Brace Yourself for a “Monster” Hurricane Season

May 27, 2022

Expect to see more images this extra-juicehurricane season of nature's power and fury. Scenes of 100-plus mph winds damaging homes, millions without power, and floods turning streets into rivers could all happen more than normal.      

The Atlantic hurricane season starts Wednesday. Federal meteorologists forecast the six-month season could be unusually busy. They predict 14 to 21 named storms in the Atlantic. Six to 10 of those storms could become hurricanes, forecasters say. That means they will pack winds topping 75 mph. The predictions would continue a trend of much busier hurricane seasons in recent years

In fact, we’ve run out of names for Atlantic storms in the past two years. The 30 named storms in 2020 shattered records. Last year, 21 named storms hit the US. They included  Hurricane Ida. It made landfall in Louisiana as a Category 4 hurricane, lashed nine states, and killed 91 people.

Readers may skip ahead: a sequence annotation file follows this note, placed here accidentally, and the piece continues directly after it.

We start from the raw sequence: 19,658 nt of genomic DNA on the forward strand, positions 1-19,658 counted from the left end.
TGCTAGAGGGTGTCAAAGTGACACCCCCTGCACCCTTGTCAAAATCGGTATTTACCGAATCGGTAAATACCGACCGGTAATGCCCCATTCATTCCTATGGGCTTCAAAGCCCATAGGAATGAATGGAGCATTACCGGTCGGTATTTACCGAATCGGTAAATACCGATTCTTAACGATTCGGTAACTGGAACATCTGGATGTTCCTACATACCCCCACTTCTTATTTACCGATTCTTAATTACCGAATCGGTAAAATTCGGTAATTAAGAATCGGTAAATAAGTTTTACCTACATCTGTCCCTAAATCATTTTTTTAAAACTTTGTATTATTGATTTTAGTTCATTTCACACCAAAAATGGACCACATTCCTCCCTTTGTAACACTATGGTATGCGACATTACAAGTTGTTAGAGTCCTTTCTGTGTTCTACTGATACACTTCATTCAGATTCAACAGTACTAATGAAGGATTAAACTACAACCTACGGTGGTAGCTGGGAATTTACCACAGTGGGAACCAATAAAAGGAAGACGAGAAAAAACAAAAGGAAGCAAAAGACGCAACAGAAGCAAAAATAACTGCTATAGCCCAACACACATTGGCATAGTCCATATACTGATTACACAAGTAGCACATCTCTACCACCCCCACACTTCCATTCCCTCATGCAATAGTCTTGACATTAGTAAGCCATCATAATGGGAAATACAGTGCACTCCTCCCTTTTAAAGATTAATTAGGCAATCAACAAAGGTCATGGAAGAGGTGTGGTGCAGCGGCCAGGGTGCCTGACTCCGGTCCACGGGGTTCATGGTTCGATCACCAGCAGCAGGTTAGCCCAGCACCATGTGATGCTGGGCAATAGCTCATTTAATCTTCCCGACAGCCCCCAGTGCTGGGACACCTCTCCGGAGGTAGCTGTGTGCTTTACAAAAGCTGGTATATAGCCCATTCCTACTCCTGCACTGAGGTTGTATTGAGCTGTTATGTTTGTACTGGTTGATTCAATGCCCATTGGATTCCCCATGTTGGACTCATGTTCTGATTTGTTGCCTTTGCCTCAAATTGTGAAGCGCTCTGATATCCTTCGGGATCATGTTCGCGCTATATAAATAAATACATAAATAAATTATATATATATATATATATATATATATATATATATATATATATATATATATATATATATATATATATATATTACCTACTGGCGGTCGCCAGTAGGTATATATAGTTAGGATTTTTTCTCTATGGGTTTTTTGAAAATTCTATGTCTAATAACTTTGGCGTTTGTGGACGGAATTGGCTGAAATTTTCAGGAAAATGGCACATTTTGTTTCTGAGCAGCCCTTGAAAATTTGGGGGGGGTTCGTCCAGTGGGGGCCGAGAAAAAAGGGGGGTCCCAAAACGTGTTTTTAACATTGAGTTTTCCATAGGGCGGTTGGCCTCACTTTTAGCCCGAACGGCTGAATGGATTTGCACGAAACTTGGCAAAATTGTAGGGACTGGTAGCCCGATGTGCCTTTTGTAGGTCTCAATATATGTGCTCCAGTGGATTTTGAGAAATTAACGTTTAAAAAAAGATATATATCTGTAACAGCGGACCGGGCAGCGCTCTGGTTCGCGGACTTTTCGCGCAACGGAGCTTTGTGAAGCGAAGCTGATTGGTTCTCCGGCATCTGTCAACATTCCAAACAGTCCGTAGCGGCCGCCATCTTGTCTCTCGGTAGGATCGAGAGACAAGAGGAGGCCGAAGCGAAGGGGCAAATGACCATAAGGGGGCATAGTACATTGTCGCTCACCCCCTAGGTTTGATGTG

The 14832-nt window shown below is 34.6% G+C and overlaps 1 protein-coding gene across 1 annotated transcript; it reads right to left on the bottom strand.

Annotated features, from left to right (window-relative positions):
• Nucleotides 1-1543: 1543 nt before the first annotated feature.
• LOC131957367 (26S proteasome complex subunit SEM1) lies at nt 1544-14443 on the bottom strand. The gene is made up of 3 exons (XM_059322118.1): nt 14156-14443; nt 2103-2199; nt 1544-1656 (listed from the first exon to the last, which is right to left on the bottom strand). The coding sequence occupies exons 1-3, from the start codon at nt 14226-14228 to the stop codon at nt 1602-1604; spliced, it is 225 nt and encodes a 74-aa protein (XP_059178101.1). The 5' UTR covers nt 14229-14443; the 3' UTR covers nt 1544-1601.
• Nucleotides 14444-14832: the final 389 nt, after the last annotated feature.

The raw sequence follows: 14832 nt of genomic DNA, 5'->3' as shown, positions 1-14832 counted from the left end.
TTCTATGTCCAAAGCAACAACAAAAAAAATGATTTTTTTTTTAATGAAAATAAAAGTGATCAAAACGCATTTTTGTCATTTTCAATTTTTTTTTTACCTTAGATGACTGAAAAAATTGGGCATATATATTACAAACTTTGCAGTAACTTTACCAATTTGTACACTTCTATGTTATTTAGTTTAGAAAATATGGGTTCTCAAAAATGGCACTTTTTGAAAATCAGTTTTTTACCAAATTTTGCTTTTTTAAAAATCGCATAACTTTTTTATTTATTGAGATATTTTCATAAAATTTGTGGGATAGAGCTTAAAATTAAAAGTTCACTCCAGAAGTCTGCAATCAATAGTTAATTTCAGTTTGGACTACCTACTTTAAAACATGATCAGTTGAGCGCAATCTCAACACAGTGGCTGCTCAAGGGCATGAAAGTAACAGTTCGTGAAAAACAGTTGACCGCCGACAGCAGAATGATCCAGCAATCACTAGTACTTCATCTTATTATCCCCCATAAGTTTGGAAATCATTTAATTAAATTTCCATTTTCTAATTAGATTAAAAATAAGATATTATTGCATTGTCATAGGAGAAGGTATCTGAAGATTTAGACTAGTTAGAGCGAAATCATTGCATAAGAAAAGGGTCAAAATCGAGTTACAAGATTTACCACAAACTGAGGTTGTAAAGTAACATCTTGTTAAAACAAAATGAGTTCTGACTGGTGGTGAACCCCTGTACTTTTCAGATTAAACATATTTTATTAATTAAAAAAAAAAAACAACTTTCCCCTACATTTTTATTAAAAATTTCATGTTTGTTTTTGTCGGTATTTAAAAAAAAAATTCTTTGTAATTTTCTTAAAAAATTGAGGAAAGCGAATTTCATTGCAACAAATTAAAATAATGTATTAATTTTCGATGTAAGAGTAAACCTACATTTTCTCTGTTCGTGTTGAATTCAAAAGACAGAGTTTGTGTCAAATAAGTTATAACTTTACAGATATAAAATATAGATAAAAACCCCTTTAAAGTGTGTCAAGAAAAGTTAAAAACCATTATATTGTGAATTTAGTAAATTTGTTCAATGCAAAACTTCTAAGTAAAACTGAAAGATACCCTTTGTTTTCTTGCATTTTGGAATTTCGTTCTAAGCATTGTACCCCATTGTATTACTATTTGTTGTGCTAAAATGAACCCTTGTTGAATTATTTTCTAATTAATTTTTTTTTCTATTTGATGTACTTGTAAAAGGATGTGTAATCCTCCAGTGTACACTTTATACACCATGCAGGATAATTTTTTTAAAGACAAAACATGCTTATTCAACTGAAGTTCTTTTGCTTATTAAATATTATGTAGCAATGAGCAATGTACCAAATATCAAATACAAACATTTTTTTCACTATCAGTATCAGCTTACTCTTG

Experts point to a perfect storm of factors this hurricane season, including: 

  • Climate change. Much of the heat trapped by greenhouse gases ends up being stored in the oceans. The warming has spread more deeply into the waters of the Atlantic. That can fuel more destructive hurricanes. 
  • A “loop” current. This warm-water extends much farther from the Mexican coast into the Gulf of Mexico than usual for this time of year. Nick Shay, an oceanography professor says the current packs the power to trigger “monster hurricanes.”  
  • A “La Niña.” The short-term climate swing occurs when Pacific water temperatures sink to lower than average. That weakens an important weather pattern that can sap Atlantic storms of their strength: windshear.  
Question
If readers wanted to know the probability for a below-normal hurricane season in 2022, they should reference _______. (Common Core RI.5.7; RI.6.7)
a. the article only
b. the pie chart in the infographic
c. the columns in the infographic
d. all of the above
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